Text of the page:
My eyes watered as the wind blew, urging me to cut my walk short. Oblivious to the cold, Matika kept running after the ball. Clouds appeared on the western horizon and that was it for me. Back inside for another day. Spring will arrive soon, the optimist in me kept thinking. And I smiled when I saw a shamrock decoration plastered to the window of a house during my drive home.  Yes, spring will arrive soon, very soon.

 

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Feb 17 2013

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Sun and Ice

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lake iceToo tired to drive into the mountains, I went down to the lake yesterday just to get out of the house. I was surprised to find Lake Champlain iced over as far as the eye could see. One would think that recent thaws would have opened it up a bit. But the fist of winter remains clenched.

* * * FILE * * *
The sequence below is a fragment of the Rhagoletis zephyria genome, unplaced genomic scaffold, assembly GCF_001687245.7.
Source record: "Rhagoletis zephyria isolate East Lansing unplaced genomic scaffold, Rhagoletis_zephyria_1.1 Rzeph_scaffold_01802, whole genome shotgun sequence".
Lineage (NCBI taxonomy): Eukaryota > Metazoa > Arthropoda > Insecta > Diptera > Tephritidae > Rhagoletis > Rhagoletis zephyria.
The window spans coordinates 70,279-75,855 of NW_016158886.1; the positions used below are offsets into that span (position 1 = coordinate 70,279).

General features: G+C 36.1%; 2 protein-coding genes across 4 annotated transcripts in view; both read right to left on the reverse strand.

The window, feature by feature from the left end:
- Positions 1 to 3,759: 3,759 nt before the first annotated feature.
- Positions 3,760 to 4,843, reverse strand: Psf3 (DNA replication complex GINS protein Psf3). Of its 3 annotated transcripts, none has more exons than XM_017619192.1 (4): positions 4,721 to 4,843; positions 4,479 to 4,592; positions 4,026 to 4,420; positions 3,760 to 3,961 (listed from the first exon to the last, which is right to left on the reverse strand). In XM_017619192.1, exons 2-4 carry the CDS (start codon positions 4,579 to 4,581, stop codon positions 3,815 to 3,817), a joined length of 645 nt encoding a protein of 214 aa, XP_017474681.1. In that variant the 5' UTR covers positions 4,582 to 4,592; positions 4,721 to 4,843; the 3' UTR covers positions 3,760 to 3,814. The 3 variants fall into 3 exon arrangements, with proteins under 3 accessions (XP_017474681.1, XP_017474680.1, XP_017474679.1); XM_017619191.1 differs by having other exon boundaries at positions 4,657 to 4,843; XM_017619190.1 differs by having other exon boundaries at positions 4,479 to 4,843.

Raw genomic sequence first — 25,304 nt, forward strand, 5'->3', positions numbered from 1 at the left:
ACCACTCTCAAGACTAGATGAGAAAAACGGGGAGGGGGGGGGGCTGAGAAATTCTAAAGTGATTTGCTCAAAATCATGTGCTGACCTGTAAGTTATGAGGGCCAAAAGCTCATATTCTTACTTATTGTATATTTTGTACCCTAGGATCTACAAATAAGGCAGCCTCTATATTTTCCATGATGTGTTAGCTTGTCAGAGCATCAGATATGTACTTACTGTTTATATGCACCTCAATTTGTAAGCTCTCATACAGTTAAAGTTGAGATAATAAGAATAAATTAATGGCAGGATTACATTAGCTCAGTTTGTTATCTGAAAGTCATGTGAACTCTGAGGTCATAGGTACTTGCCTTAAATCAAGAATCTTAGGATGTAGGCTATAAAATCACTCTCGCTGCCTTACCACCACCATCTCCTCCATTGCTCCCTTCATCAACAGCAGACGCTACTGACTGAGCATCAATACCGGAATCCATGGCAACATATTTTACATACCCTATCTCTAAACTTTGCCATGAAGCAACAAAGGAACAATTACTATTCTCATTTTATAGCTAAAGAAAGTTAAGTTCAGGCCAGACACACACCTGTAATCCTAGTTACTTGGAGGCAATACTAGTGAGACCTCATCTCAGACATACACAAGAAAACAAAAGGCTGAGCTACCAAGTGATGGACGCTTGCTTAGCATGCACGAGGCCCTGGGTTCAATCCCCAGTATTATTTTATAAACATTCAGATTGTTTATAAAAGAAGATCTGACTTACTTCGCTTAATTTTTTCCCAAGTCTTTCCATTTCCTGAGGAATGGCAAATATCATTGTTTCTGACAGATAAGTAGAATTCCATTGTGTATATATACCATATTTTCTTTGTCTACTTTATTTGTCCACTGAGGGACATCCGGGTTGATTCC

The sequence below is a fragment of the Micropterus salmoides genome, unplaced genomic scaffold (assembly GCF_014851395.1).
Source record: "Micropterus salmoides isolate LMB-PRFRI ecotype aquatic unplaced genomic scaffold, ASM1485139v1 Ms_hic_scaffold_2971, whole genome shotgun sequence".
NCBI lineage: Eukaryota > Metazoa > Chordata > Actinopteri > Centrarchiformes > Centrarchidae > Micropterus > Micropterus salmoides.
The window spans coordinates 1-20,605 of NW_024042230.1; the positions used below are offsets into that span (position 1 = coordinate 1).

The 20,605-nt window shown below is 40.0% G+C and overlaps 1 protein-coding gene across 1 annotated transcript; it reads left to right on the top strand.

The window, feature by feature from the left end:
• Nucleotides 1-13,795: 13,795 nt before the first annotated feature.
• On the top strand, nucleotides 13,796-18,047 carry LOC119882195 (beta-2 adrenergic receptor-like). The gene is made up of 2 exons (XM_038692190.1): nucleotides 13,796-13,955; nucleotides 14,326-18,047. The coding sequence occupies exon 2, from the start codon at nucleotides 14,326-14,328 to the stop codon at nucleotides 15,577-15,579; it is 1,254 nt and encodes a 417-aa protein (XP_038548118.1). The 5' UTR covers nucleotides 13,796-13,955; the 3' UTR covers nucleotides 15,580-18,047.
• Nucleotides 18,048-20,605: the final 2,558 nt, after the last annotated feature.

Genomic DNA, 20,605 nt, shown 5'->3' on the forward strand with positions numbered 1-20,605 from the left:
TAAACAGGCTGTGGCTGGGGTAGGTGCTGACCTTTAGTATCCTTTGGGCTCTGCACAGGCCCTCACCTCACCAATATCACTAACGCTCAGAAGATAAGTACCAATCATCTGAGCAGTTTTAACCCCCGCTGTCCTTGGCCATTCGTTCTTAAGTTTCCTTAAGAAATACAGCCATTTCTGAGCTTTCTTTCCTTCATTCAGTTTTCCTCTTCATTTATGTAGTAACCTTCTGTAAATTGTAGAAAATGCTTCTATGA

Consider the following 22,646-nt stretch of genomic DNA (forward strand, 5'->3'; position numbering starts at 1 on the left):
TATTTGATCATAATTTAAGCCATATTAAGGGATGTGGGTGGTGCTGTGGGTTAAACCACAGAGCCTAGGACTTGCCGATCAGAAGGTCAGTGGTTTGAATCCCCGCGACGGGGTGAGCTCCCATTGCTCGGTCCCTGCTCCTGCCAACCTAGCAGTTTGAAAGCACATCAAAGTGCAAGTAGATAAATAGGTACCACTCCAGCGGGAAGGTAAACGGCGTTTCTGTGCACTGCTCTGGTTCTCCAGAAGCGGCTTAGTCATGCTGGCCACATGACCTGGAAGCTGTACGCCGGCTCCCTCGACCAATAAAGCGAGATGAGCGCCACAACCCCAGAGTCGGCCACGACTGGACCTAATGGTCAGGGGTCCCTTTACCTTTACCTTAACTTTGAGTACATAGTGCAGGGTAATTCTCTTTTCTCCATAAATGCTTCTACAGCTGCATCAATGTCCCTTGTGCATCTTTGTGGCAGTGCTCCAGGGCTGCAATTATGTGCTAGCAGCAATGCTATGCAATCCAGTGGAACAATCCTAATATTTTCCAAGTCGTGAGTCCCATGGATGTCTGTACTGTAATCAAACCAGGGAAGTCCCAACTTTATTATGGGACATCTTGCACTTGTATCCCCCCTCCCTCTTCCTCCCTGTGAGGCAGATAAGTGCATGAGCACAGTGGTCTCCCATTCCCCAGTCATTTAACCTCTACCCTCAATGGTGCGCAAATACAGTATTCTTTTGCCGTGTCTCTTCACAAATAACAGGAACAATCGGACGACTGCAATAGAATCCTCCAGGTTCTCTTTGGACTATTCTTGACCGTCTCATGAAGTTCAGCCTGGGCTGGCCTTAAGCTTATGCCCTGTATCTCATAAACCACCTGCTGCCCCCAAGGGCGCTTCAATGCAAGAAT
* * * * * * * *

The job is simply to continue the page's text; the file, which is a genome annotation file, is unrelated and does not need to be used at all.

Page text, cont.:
The sun was out, anyhow. That gave me hope. Lord knows I need spring to get here. I need a few days in the woods – the deeper the better – to unthaw my cold, hard heart.

I am hardened by the daily irritations of modern living: media hype, traffic, tax forms, economic woes, and all that idiocy in Washington. Doing too much literary work while holding down a job doesn’t help. Neither does the helpless feeling I get while watching loved ones suffer a broken health care system. I’m chronically tired, cranky and demoralized. Don’t know how my wife puts up with me. No doubt she would send me to the woods for a week if she could.

All the same a warm, February sun reflects brightly off the ice, reminding me that the coldest, darkest days are in the rear view mirror now. The first hints of spring can’t be that far away. Just have to hang in there a little longer. I’ll be tramping through mud and snowmelt soon enough.